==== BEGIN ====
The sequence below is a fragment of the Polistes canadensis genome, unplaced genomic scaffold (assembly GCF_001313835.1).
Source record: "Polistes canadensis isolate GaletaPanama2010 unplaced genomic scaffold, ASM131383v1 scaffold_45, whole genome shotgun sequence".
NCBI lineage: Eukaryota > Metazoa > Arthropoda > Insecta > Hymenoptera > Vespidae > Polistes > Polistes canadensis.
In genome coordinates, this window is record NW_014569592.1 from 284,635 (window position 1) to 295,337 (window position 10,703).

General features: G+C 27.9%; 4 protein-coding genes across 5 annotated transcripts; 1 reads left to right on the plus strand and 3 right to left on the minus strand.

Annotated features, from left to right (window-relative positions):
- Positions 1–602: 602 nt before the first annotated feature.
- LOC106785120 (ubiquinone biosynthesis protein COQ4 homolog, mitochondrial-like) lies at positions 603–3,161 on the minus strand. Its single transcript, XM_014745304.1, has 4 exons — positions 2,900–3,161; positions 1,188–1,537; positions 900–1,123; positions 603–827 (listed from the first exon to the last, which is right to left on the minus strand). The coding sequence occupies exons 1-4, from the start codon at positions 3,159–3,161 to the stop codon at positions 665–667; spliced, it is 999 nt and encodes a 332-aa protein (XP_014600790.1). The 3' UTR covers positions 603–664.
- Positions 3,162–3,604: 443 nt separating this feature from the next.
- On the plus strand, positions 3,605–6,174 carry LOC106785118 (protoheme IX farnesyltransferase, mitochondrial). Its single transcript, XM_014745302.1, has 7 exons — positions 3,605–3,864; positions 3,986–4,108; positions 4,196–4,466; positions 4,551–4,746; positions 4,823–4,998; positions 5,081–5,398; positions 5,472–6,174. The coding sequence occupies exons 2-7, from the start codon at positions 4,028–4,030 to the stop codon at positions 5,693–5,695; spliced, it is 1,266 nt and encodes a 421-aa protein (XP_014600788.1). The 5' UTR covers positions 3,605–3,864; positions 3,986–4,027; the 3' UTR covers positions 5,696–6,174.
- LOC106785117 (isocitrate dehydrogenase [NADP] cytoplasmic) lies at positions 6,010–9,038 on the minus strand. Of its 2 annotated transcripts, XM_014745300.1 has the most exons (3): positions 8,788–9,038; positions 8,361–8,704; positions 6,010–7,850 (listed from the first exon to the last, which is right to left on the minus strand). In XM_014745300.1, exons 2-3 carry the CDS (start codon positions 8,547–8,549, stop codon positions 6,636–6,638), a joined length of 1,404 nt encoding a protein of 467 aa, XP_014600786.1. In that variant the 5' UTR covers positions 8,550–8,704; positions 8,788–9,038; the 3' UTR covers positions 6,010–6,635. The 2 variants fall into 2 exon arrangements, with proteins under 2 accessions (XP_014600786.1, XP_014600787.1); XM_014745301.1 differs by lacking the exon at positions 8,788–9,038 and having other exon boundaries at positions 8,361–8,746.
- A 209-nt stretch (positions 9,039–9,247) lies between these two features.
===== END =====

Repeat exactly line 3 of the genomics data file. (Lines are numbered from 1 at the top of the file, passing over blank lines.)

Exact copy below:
NCBI lineage: Eukaryota > Metazoa > Arthropoda > Insecta > Hymenoptera > Vespidae > Polistes > Polistes canadensis.